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To create is to change
by Thomas Wagner | 4/11/2013
Book photo © Tatjana Prenzel, Stylepark

Joseph Beuys was constantly “on air”, constantly broadcasting. The first photographs in the “Beuys Book” show him on June 15, 1972, kneeling on the ground at his “Vitex agnus castus” Action in Lucio Amelio’s Modern Art Agency in Naples. Beuys spent almost three hours in the position, gliding his oil-smeared hand over a stack of copper panels (the conductors) until his body was so charged with energy that it vibrated. The sentence he uttered most frequently during this peculiar Action: “I am an emitter, I am emitting!”

On March 30, 1973 Beuys wrote the following on a board in the Kunstverein Hannover: “The truth is a sparkler.” On January 9, 1974, he flew to New York with PanAm Airways accompanied by Klaus Staeck, patiently enduring the lengthy immigration procedures upon arrival at JFK. The following day, with the obligatory felt hat perched on his head and a heavy wool coat with a fur collar on his back, he gave his first “lecture” in the US to an auditorium at the New School that was filled to burst. A great number of artists were sitting among the students in the audience that day, among them the likes of Claes Oldenburg, Lil Picard, Al Hansen, Palermo and Ulrike Rosenbach to name a few. There are also photos of Beuys in Minneapolis, showing him with a handful of students: he is patiently explicating his social sculpture.

A broad spectrum of images fill the pages of this volume: Beuys in a department store; Beuys in front of the Biograph Movie Theater in Chicago, where he randomly slipped into the role of legendary bank robber John Dillinger; Beuys with Klaus Staeck and Richard Hamilton; Beuys in his live-in studio on Drakeplatz in Düsseldorf Oberkassel, this time wearing a cap in place of his signature hat and reading the Westfalen-Blatt newspaper; Beuys with Nam June Paik, Henning Christiansen and René Block at Hamburg’s University of Fine Arts; Beuys labeling and signing some “assets” in the Musuem voor Hedendaagse Kunst in Ghent; or with Rolf Staeck in the studio producing “Multiples”, I could go on and on…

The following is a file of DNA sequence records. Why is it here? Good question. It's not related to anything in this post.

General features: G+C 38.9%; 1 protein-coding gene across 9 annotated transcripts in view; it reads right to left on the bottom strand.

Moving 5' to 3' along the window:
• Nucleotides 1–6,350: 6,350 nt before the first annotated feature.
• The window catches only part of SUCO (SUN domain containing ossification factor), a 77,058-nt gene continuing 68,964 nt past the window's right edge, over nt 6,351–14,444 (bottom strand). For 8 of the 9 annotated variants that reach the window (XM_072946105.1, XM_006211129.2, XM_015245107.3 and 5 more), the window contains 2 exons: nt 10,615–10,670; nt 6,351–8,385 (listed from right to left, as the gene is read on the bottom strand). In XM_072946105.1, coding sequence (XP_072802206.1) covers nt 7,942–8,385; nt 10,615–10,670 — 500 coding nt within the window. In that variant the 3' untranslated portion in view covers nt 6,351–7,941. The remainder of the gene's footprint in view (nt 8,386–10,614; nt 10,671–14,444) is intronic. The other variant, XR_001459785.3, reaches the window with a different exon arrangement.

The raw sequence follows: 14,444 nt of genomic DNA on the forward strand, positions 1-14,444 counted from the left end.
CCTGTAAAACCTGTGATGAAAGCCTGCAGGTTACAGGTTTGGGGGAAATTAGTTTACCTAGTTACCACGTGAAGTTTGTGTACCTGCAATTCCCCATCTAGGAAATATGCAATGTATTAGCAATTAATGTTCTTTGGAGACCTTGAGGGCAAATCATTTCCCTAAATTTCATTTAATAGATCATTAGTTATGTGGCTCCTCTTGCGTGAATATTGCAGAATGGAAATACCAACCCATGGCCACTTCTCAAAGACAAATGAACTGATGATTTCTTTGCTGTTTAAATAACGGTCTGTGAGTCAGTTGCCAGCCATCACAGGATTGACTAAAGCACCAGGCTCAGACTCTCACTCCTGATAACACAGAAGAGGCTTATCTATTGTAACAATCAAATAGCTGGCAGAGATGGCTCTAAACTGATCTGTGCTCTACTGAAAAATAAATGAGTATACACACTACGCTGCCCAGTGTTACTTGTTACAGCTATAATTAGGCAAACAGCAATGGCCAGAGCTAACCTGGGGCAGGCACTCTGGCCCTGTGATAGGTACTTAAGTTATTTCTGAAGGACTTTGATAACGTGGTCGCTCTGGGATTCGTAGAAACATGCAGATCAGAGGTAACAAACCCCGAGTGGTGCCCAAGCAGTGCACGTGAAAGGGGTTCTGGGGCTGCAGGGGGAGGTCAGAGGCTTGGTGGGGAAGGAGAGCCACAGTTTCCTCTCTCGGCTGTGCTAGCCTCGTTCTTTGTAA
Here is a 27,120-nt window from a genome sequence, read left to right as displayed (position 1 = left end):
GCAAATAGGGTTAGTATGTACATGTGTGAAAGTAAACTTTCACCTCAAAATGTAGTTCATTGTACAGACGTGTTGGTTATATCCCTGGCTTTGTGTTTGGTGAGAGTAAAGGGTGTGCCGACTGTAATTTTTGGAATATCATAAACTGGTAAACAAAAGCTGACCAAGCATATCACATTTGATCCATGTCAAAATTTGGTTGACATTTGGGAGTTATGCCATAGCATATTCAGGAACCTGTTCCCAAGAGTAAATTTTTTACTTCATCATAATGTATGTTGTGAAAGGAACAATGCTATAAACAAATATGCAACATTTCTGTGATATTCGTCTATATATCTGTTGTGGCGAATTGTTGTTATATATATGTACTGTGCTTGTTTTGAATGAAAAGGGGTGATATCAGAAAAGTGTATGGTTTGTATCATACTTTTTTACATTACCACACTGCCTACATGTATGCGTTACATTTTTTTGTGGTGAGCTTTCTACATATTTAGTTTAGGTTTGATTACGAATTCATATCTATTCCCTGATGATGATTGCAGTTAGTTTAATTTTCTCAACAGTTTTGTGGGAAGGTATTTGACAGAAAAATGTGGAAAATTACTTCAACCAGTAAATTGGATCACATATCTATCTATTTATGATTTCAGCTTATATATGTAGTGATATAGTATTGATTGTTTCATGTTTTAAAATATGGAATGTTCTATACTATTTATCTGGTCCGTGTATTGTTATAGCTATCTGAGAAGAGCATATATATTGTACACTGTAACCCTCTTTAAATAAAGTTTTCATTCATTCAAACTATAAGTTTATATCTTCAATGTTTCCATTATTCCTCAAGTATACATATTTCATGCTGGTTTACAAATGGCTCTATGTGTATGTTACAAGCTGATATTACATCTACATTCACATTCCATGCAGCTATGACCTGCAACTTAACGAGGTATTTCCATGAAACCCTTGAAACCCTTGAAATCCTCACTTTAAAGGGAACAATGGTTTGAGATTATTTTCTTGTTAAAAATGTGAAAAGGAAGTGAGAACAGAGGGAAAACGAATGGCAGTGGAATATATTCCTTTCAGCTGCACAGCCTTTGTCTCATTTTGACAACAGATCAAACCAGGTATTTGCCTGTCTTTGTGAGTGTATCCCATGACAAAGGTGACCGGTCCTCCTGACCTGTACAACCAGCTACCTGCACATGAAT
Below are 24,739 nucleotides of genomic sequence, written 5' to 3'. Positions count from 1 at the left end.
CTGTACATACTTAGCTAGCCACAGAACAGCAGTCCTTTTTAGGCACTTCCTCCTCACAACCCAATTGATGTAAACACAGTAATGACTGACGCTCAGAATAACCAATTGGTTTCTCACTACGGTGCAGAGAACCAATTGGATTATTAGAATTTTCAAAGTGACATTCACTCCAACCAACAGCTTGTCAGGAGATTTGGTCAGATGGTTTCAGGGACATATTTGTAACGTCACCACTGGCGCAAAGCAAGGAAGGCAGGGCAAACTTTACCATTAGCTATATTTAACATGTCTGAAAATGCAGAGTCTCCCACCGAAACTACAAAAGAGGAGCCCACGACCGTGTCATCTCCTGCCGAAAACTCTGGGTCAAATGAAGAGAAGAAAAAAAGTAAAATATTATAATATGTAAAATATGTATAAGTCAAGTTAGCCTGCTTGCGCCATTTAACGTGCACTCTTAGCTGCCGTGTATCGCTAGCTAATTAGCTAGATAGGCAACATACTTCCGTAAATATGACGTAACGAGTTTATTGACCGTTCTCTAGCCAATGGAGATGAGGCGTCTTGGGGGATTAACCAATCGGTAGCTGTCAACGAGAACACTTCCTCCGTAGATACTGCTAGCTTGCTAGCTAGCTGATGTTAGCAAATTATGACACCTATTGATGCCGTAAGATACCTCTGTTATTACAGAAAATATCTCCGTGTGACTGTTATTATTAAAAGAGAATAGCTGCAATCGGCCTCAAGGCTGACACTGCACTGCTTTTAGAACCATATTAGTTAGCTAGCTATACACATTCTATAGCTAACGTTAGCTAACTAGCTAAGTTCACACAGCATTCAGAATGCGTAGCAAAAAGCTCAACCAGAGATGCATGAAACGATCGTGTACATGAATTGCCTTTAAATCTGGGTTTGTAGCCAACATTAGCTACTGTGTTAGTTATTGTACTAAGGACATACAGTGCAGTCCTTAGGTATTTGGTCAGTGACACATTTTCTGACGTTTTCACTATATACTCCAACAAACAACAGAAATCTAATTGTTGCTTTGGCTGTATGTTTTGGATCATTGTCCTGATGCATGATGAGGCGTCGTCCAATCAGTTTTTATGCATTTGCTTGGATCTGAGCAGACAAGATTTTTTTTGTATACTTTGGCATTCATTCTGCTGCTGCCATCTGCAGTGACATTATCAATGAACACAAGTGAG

No matter what Beuys was doing at the time, whether performing, chatting, holding a talk or signing small and often funny works, he appears strongly present, radiating concentration and cheerfulness. Leafing through this thick, gray volume full of mostly black-and-white photographs, the same question springs to mind again and again: Was Joseph Beuys, the shaman and untiring propagandist of an expanded concept of art, above all an “emitter” and grand communicator?

The gray tome has been entitled “Beuys Book”, presumably an allusion to the famous “Beuys Block” in Darmstadt, and presents a compilation of photographs put together by graphic designer Klaus Staeck, printer/publisher Gehard Steidl showing Beuys in Düsseldorf, at a number of his Actions or on trips to Naples, Capri, Rome, Milan, Foggia, Pescara, Brussels, Ghent, Maastricht, Oxford, London or the USA. Arranged chronologically but otherwise subject to no particular order, the en passant snapshots were all taken between 1974 and 1986, the year Beuys died. Staeck and Steidl, who were extremely close to Beuys, accompanied the artist at exhibitions or attended his Actions continuously over these years.